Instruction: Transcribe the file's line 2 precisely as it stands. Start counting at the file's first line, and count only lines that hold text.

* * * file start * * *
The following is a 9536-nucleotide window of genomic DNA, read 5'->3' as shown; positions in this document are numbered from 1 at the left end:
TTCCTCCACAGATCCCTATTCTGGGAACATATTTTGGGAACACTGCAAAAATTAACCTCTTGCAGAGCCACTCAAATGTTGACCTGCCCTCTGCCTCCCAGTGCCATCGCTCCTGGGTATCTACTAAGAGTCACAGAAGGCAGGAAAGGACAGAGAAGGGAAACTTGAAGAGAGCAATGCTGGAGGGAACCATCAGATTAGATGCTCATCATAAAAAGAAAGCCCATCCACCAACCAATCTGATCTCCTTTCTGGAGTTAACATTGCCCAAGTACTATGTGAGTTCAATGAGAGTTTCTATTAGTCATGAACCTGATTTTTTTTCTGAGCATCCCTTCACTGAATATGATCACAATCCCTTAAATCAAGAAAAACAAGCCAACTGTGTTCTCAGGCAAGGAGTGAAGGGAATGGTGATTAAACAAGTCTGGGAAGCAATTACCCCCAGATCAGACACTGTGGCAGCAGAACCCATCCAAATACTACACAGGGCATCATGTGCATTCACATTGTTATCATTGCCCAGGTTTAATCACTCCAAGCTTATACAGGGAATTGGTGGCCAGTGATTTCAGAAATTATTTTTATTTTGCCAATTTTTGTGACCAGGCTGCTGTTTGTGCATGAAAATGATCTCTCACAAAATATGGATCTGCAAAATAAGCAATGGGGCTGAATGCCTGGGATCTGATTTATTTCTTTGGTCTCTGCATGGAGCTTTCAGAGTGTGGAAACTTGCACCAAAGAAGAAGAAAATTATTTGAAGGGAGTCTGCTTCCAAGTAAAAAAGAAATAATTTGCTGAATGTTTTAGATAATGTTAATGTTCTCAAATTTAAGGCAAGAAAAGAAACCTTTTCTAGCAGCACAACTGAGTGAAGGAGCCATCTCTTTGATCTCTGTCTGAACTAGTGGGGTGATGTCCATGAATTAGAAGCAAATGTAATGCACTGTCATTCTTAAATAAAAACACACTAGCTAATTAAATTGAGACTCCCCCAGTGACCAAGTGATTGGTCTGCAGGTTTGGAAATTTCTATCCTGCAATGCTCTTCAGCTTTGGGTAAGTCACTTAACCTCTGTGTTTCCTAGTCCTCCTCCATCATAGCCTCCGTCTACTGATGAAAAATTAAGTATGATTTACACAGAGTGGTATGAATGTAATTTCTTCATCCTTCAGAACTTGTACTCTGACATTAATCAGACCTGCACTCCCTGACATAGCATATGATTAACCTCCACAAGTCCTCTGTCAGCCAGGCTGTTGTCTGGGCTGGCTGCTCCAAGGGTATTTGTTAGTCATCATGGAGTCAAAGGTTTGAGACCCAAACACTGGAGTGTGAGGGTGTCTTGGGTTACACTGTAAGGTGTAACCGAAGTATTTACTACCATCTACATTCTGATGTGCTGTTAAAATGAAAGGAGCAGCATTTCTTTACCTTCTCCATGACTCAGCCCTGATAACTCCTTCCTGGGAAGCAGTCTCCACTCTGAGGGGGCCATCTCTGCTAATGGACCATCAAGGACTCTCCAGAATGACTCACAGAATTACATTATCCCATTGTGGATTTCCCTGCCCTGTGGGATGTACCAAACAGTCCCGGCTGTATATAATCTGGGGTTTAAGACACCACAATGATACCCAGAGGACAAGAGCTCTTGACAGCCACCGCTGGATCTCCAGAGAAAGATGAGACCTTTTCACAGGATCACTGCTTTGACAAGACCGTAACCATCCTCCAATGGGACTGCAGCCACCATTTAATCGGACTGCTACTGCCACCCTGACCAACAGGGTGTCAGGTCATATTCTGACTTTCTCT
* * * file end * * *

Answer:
TTCCTCCACAGATCCCTATTCTGGGAACATATTTTGGGAACACTGCAAAAATTAACCTCTTGCAGAGCCACTCAAATGTTGACCTGCCCTCTGCCTCCCAGTGCCATCGCTCCTGGGTATCTACTAAGAGTCACAGAAGGCAGGAAAGGACAGAGAAGGGAAACTTGAAGAGAGCAATGCTGGAGGGAACCATCAGATTAGATGCTCATCATAAAAAGAAAGCCCATCCACCAACCAATCTGATCTCCTTTCTGGAGTTAACATTGCCCAAGTACTATGTGAGTTCAATGAGAGTTTCTATTAGTCATGAACCTGATTTTTTTTCTGAGCATCCCTTCACTGAATATGATCACAATCCCTTAAATCAAGAAAAACAAGCCAACTGTGTTCTCAGGCAAGGAGTGAAGGGAATGGTGATTAAACAAGTCTGGGAAGCAATTACCCCCAGATCAGACACTGTGGCAGCAGAACCCATCCAAATACTACACAGGGCATCATGTGCATTCACATTGTTATCATTGCCCAGGTTTAATCACTCCAAGCTTATACAGGGAATTGGTGGCCAGTGATTTCAGAAATTATTTTTATTTTGCCAATTTTTGTGACCAGGCTGCTGTTTGTGCATGAAAATGATCTCTCACAAAATATGGATCTGCAAAATAAGCAATGGGGCTGAATGCCTGGGATCTGATTTATTTCTTTGGTCTCTGCATGGAGCTTTCAGAGTGTGGAAACTTGCACCAAAGAAGAAGAAAATTATTTGAAGGGAGTCTGCTTCCAAGTAAAAAAGAAATAATTTGCTGAATGTTTTAGATAATGTTAATGTTCTCAAATTTAAGGCAAGAAAAGAAACCTTTTCTAGCAGCACAACTGAGTGAAGGAGCCATCTCTTTGATCTCTGTCTGAACTAGTGGGGTGATGTCCATGAATTAGAAGCAAATGTAATGCACTGTCATTCTTAAATAAAAACACACTAGCTAATTAAATTGAGACTCCCCCAGTGACCAAGTGATTGGTCTGCAGGTTTGGAAATTTCTATCCTGCAATGCTCTTCAGCTTTGGGTAAGTCACTTAACCTCTGTGTTTCCTAGTCCTCCTCCATCATAGCCTCCGTCTACTGATGAAAAATTAAGTATGATTTACACAGAGTGGTATGAATGTAATTTCTTCATCCTTCAGAACTTGTACTCTGACATTAATCAGACCTGCACTCCCTGACATAGCATATGATTAACCTCCACAAGTCCTCTGTCAGCCAGGCTGTTGTCTGGGCTGGCTGCTCCAAGGGTATTTGTTAGTCATCATGGAGTCAAAGGTTTGAGACCCAAACACTGGAGTGTGAGGGTGTCTTGGGTTACACTGTAAGGTGTAACCGAAGTATTTACTACCATCTACATTCTGATGTGCTGTTAAAATGAAAGGAGCAGCATTTCTTTACCTTCTCCATGACTCAGCCCTGATAACTCCTTCCTGGGAAGCAGTCTCCACTCTGAGGGGGCCATCTCTGCTAATGGACCATCAAGGACTCTCCAGAATGACTCACAGAATTACATTATCCCATTGTGGATTTCCCTGCCCTGTGGGATGTACCAAACAGTCCCGGCTGTATATAATCTGGGGTTTAAGACACCACAATGATACCCAGAGGACAAGAGCTCTTGACAGCCACCGCTGGATCTCCAGAGAAAGATGAGACCTTTTCACAGGATCACTGCTTTGACAAGACCGTAACCATCCTCCAATGGGACTGCAGCCACCATTTAATCGGACTGCTACTGCCACCCTGACCAACAGGGTGTCAGGTCATATTCTGACTTTCTCT